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‘The Last Five Years’ is Frank, Honest and Intense
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Friday, September 30, 2022
 

STORY AND PHOTO BY KAREN BOSSICK

It’s as intense as a romantic relationship. And, unfortunately in this case, as intense as a romantic relationship that starts out with fireworks and disintegrates into torturous misery.

“The Last Five Years” being staged through Oct. 8 by the Liberty Theater Company is not for the faint of heart.

It’s a rather sobering musical that rings true for many relationships, which kick off brimming with possibilities before crashing and burning.

It’s worth seeing for the creativity behind it.

Cathy’s story, played by Tess Makena, starts at the end as she wails about how her marriage has crumbled: “Jamie is over and where can I turn covered with scars I did nothing to earn?”

 Jamie’s story, played by Chris Carwithen, starts at the beginning when they first caught one another’s eyes.

The couple’s look at their heady rush of love followed by temptation and disenchantment crisscrosses at the middle as they sing of their proposal and subsequent wedding: “There are so many dreams I need to see with you,” sings Jamie. “There are so many years I need to be with you,” replies Catherine.

Tess Makena and Chris Carwithen give it their all as pianist R.L. Rowsey takes on the unenviable task of providing accompaniment to a musical that seesaws minute by minute from elation to despair. Sam Mollner spent hours putting together lights that vacillate from red and orange warm and happy to blue.

And set designer Joe Lavigne, who created so many of Company of Fools’ sets, did a creative job of building a New York apartment in The Argyros’ Bailey Theater, creating indoors and outdoor spaces with multi-level scaffolding and steps and other structures to stabilize the structure.

In such an intimate setting, the actors are literally in the audience’s face.

Matt Musgrove, meanwhile, has the unenviable task of keeping tracks of props, including crumpled paper notes, as the relationships rotates through different stages in a flash.

Rowsey noted that the musical was written by Jason Robert Brown, who composed “Songs for a New World,” which Rowsey directed and played for Company of Fools years ago.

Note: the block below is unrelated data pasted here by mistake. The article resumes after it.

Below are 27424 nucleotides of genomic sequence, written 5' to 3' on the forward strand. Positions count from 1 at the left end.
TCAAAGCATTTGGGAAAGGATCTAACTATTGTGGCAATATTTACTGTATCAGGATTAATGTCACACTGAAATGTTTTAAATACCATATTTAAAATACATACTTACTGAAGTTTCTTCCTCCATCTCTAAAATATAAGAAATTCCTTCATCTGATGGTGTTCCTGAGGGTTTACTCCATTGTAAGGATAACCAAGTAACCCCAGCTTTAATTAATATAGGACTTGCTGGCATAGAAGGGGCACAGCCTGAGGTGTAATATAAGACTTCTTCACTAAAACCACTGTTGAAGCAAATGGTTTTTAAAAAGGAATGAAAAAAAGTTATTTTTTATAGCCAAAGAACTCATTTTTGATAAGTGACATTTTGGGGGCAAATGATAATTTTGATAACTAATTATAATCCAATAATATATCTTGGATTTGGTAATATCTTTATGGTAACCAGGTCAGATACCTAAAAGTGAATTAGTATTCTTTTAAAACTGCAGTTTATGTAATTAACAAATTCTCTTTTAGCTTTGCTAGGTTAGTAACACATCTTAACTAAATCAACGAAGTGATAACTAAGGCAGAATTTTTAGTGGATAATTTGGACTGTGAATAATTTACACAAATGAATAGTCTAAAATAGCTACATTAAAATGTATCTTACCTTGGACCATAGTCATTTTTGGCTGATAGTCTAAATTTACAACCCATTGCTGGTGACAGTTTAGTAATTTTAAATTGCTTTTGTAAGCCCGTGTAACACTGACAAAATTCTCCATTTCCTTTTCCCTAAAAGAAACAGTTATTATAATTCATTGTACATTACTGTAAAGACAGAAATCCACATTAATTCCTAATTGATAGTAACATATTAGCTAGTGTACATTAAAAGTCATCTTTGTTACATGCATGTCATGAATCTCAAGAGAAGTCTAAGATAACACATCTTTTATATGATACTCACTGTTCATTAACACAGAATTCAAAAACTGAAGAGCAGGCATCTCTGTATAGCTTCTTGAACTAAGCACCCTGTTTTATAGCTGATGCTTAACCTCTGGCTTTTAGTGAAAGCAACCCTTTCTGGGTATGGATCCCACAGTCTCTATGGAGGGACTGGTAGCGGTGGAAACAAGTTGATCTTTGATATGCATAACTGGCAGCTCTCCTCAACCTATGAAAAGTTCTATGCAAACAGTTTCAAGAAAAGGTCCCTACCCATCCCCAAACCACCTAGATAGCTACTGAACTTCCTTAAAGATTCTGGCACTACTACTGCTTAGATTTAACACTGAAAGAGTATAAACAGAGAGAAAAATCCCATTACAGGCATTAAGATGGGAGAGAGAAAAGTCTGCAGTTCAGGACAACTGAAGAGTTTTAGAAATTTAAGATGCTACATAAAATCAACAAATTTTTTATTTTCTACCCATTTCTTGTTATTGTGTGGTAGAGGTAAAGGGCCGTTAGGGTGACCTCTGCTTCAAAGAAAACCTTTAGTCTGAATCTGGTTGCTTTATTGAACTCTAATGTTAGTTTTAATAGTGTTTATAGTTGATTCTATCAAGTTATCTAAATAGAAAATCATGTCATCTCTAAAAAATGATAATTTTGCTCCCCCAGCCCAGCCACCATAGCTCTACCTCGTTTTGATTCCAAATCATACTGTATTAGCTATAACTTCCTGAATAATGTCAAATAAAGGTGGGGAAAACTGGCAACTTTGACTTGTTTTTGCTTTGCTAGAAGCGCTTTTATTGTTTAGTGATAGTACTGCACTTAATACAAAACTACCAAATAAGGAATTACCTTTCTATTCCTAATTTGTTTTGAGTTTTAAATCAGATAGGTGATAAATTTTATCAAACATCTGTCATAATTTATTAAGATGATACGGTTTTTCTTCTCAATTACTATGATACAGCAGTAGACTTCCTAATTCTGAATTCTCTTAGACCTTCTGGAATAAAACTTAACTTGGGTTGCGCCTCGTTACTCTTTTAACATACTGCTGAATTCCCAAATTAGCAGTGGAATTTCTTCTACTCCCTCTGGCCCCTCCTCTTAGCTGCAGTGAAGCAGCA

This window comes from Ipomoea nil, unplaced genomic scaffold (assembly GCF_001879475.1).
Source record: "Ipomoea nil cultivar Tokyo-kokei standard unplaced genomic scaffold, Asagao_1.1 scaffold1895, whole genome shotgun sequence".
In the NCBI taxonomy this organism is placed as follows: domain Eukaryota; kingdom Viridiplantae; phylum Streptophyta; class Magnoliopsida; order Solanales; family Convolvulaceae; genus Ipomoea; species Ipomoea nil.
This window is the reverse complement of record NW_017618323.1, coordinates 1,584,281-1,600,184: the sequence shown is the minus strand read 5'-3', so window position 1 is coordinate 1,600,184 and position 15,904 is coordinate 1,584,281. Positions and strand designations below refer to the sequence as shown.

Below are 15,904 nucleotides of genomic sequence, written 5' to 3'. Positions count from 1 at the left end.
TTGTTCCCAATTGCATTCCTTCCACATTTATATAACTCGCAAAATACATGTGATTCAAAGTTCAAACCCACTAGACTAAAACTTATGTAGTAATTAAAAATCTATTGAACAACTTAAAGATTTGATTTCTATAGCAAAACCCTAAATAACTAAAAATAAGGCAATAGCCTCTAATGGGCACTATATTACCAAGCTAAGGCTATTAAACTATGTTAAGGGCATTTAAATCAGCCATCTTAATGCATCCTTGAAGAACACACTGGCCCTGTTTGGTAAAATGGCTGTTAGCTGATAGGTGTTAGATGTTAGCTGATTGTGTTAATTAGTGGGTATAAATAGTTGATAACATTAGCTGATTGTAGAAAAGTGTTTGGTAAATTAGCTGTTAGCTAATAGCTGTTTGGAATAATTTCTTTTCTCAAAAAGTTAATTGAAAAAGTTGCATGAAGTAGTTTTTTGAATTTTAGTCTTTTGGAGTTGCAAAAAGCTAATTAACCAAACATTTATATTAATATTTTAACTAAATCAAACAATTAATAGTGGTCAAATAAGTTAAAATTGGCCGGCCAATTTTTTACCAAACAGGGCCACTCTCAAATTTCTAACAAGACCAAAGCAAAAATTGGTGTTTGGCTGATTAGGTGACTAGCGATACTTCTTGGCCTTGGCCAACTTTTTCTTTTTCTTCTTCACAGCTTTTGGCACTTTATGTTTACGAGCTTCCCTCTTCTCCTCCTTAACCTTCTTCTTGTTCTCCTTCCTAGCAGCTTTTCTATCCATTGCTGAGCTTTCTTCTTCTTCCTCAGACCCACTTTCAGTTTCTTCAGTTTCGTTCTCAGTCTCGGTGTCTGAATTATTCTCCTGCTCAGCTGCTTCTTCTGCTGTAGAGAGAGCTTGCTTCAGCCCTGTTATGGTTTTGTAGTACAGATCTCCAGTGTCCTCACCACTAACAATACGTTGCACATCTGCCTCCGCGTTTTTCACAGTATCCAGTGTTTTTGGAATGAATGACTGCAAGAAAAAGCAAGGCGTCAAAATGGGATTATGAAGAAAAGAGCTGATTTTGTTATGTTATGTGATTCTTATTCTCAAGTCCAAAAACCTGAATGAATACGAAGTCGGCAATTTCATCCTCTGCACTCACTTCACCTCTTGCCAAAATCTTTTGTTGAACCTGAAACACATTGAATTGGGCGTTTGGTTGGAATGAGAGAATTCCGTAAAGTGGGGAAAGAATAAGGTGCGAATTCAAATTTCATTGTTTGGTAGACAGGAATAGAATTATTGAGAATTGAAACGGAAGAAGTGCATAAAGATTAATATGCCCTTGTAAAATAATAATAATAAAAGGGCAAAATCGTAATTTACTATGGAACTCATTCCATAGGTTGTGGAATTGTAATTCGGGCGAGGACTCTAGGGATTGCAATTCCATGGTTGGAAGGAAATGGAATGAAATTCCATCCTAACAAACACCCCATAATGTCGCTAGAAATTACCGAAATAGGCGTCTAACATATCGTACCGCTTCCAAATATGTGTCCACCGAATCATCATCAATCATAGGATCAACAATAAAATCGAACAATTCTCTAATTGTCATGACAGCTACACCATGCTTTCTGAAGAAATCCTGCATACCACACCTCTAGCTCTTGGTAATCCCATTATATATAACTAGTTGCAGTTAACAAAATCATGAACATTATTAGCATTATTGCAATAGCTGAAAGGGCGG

Brown is a pianist’s composer, he said, and his music is “hard:” “I’m a huge fan of Jason Robert Brown—his music is so intense. And in this case, I get to ping pong back and forth. It’s a really, really hard score. It’s difficult to get right.”

Carwithen said that he has the advantage of working up to the pain that Cathy has to lead off with.

Some people have trouble picking words out of song. And this musical makes you work for every word because it never lets up and there are hardly any spoken words.

If you’re one of those people, it may be worth it to study the lyrics and show up because the music is so authentic, so true to life, so frank.

Jamie, for instance, sings about resisting temptation as a married man: “In a perfect world a miracle would happen and every girl would look like Mister Ed and it’d be me and Cathy and nothing else would matter.”

Cathy sings “I could do better than that” as she sings first about a friend who “settled” after she found she was pregnant and then about herself thinking a relationship might work only to have the guy blow her off “to focus on his career.”

“You don’t have to put the seat down…You don’t have to eat prosciutto…just stay with me,” she sings.

Then she sings of the flush of newfound love with Jamie, whom she’s just met: “So, goodbye until tomorrow! Goodbye until my feet touch the floor and I will be waiting. I will be waiting!”

As he realizes an insurmountable crack in their marriage has torn open, Jamie sings about his actor-wife’s frustration of being rejected at one audition after another, “But I could never rescue you no matter how I tried. All I could do was love you hard and let you go.

“I will not fail so you can be comfortable, Cathy,” continues Jamie, who by now has become an overnight literary sensation with groupies hanging on his every move. “I will not lose because you can’t win…If I hadn’t believed in you, I wouldn’t have loved you at all.”

Makena said that she’s learned from the play and her own life experiences that listening is key.

“This play is a chance to look at something, think you know everything about the situation and then you learn more and maybe be willing to change your opinion or let go of opinions altogether and just be,” added Rowsey.

IF YOU GO….

“The Last Five Years is being presented in-the-round at The Bailey Studio at The Argyros with a limited seating of 35 audience members a night.

The 90-minute show starts at 8 p.m. October 2, 5-6 and 8. A 2 p.m. matinee will be held Sunday, Oct. 2, and Saturday, Oct. 8.

Tickets are $35 for general admission and $15 for student tickets, available at https://ci.ovationtix.com/35937/production/1138114.

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